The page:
I am fortunate to have a K-6 Resource Room and I usually have between 7
and 11 braille students at a time. With a range from beginning to advanced
braille readers, It would be a challenge to find a tool more useful in my
class than the TTT and the accompanying SAL Programs. It is a great way
to give students time for independent practice and improve their braille
skills. Touch Graphics was extremely helpful in providing support when I
needed it. They even replaced some of the sheets like the Snakes and
Ladders game because the kids wore it out!
I also think the Power Chord Keyboard is a must for any TVI. The USB
braille keyboard quickly plugs in to a PC and does not require the
installation of any drivers. It just works.
We use the Power Chord for six key entry in Duxbury and Braille 2000. It
is getting more challenging to find keyboards that allow you to use the
fds and jkl for six key entry. But the Power Chord Keyboard is much more
comfortable and efficient.
In my classroom, students use it with Math Flash from APH to practice
their math facts. Our school uses the Rocket Math program and all of the
addition, subtraction, multiplication and division problems are set as
drills. Students pick the appropriate drill and Math Flash prompts them
with all the problems. Students respond by typing their answer on the
Power Chord Keyboard using Nemeth. A great way to practice the Nemeth
code and the kids like the feedback from the computer that Math Flash
We also use it with Type Ability from YesAccessible to practice writing
the braille code. Another tremendous program with the Power Chord
Keyboard and/or a standard keyboard.
The Power Chord Keyboard can be used with a word processor as a braille
entry device. Load a screen reader such as NVDA and speech output is now
available. Students write in braille and the word processor presents it
as text on the screen. That is very helpful for getting instant feedback
from sighted help. Students need to write in uncontracted braille
(computer braille). I thought this would be a problem but the kids didn't
care. They like using it. If it was possible to use the Power Chord
Keyboard to write in a standard word processor in contracted braille, that
would make it truly amazing.
I think the Power Chord Keyboard with a laptop is also an excellent
combination for itinerant teachers. It is very portable, perfect for
teaching braille input, and assists new braille students in developing the
necessary skills for using an electronic braille notetaker.
Teacher of the Blind and Visually Impaired
I got my TTT a couple of weeks earlier for my 9 year old son. I was really waiting for it eagerly, especially for the tactile maps. I tried it and was impressed to have seen the sheet ids, the direction and arrow keys implementation, and the numeric keypad.
Regular school days have their own pressure, and I was waiting to share the device with my son, who took to it rather instantly. Just to be a little clearer, he uses a jaws enabled computer, and is not an enthusiastic Braille reader. I had my apprehensions about him liking the TTT. But the tactile part in combination with the audio element has captured his attention. He loves playing the world tour game in particular, and inadvertently he has learnt the continents. And there is so much packed into this sheet, the game, the history, the facts that it keeps him engaged there, for an hour each day. And I too am happy that his time is used productively. I would recommend this product to any and every blind child, as part of his geography learning tool.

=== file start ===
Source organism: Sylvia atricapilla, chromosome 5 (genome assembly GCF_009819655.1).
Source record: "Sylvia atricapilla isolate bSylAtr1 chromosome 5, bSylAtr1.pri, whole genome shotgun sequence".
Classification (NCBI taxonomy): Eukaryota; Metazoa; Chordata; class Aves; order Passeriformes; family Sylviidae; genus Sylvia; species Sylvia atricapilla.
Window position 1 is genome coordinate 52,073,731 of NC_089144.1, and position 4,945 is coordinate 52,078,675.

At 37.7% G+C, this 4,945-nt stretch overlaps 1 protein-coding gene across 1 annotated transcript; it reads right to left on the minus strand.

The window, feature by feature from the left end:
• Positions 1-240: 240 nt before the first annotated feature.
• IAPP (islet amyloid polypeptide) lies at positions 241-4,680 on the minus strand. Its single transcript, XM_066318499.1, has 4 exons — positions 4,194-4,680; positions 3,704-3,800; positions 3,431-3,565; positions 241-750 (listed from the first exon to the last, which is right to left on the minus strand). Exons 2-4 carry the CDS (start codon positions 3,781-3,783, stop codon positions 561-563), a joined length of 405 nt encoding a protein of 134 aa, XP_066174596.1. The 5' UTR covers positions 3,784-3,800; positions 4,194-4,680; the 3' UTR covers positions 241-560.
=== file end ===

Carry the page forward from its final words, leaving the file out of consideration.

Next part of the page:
Thanks again for this device. Looking forward to more such apps coming up.
My name is Paula Brannon and I am the Assistive Technology Resource Teacher at The Florida School for the Deaf and the Blind. Your email was forwarded to me by our principal, Mrs. Hofmann-Sitten. I am very happy to respond that yes, we use the SAL 2 Talking Tactile Tablet (TTT) system. We have units in classrooms ranging from Elementary to High School.
Our students and teachers love the system. It provides beautiful tactile graphics ranging in subject matter from Math, Science, Social Studies to leisure games. I think Concentration is one of the favorites around here but Snakes and Ladders trail a close second.
The machine and software do a wonderful job training the user how to use the sets of overlays that come with the software. The manual is very clear and concise if you use the Authoring Tool. This program allows the user to create their own overlay. If you have a Tiger Embosser you can emboss your own overlays exactly as you created it. You can add your voice, a synthesized voice, or other sound effects as well.
The Mangold material is exactly what Sally Mangold developed, except the overlays already mimic each worksheet, sound effects have been added to indicate correct answers, and can even keep track of a student's progress.